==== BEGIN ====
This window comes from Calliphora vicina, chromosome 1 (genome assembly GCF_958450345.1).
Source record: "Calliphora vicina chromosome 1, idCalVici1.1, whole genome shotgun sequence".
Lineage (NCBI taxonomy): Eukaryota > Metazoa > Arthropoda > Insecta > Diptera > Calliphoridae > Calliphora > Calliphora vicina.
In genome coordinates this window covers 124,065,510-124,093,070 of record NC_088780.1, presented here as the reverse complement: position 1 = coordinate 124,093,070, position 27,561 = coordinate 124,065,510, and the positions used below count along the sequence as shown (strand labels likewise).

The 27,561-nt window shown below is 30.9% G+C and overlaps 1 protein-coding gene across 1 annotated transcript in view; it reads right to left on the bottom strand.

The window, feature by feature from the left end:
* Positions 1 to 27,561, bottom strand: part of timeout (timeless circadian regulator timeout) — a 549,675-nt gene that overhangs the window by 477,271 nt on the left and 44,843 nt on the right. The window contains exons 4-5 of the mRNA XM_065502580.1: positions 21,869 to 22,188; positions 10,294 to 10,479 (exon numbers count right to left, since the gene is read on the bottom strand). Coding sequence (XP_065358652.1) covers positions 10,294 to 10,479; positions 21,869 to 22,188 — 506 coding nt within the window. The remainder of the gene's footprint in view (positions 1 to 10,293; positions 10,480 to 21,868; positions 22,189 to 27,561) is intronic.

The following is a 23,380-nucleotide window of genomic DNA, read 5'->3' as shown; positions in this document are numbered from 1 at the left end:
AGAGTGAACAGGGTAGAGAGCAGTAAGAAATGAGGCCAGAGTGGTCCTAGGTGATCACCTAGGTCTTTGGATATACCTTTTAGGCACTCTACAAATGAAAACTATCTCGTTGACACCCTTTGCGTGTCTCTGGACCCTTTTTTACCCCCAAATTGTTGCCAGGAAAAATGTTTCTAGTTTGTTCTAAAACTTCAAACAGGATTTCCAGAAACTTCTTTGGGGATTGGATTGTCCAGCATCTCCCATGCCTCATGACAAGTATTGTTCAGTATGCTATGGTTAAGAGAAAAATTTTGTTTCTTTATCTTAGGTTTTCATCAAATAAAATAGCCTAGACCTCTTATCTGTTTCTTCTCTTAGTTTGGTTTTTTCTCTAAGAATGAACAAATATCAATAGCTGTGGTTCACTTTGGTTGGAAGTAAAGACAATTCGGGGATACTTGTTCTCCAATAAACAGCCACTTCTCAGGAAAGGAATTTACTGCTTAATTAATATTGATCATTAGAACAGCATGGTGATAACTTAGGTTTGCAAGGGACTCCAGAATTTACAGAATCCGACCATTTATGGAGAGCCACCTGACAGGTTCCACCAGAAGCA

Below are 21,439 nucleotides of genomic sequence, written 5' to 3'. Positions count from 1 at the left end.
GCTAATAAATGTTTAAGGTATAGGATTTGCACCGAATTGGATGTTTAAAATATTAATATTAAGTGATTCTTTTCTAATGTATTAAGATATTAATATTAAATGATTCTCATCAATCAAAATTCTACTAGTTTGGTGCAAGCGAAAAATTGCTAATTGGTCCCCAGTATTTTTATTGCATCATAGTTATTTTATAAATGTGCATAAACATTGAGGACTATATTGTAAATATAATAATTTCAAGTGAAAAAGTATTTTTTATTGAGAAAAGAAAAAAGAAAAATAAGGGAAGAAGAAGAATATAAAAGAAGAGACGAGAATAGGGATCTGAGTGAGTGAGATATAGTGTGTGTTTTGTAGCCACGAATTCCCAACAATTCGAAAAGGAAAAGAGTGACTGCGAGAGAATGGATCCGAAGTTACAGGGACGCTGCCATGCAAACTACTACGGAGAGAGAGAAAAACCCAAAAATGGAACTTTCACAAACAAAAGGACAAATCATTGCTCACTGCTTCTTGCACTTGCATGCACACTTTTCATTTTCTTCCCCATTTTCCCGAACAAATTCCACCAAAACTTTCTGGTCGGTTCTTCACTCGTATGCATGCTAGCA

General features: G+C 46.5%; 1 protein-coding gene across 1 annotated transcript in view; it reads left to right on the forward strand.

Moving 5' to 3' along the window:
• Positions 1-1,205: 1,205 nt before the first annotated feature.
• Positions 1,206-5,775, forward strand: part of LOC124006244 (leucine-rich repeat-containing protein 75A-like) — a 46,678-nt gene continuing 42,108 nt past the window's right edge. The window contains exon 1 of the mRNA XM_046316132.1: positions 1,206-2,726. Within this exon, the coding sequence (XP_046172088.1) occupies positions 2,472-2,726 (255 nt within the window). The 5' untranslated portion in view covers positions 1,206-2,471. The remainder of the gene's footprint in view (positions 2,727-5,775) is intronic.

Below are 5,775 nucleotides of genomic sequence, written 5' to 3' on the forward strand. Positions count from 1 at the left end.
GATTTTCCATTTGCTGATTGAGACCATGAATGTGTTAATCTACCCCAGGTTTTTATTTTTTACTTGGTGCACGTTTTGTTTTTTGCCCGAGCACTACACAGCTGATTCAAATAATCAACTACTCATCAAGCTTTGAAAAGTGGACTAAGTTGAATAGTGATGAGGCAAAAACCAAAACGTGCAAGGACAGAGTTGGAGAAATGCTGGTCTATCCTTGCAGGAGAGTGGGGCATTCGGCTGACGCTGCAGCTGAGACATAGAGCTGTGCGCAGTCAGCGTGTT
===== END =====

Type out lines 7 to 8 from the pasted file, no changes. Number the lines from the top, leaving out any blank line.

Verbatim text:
* Positions 1 to 27,561, bottom strand: part of timeout (timeless circadian regulator timeout) — a 549,675-nt gene that overhangs the window by 477,271 nt on the left and 44,843 nt on the right. The window contains exons 4-5 of the mRNA XM_065502580.1: positions 21,869 to 22,188; positions 10,294 to 10,479 (exon numbers count right to left, since the gene is read on the bottom strand). Coding sequence (XP_065358652.1) covers positions 10,294 to 10,479; positions 21,869 to 22,188 — 506 coding nt within the window. The remainder of the gene's footprint in view (positions 1 to 10,293; positions 10,480 to 21,868; positions 22,189 to 27,561) is intronic.

The following is a 23,380-nucleotide window of genomic DNA, read 5'->3' as shown; positions in this document are numbered from 1 at the left end: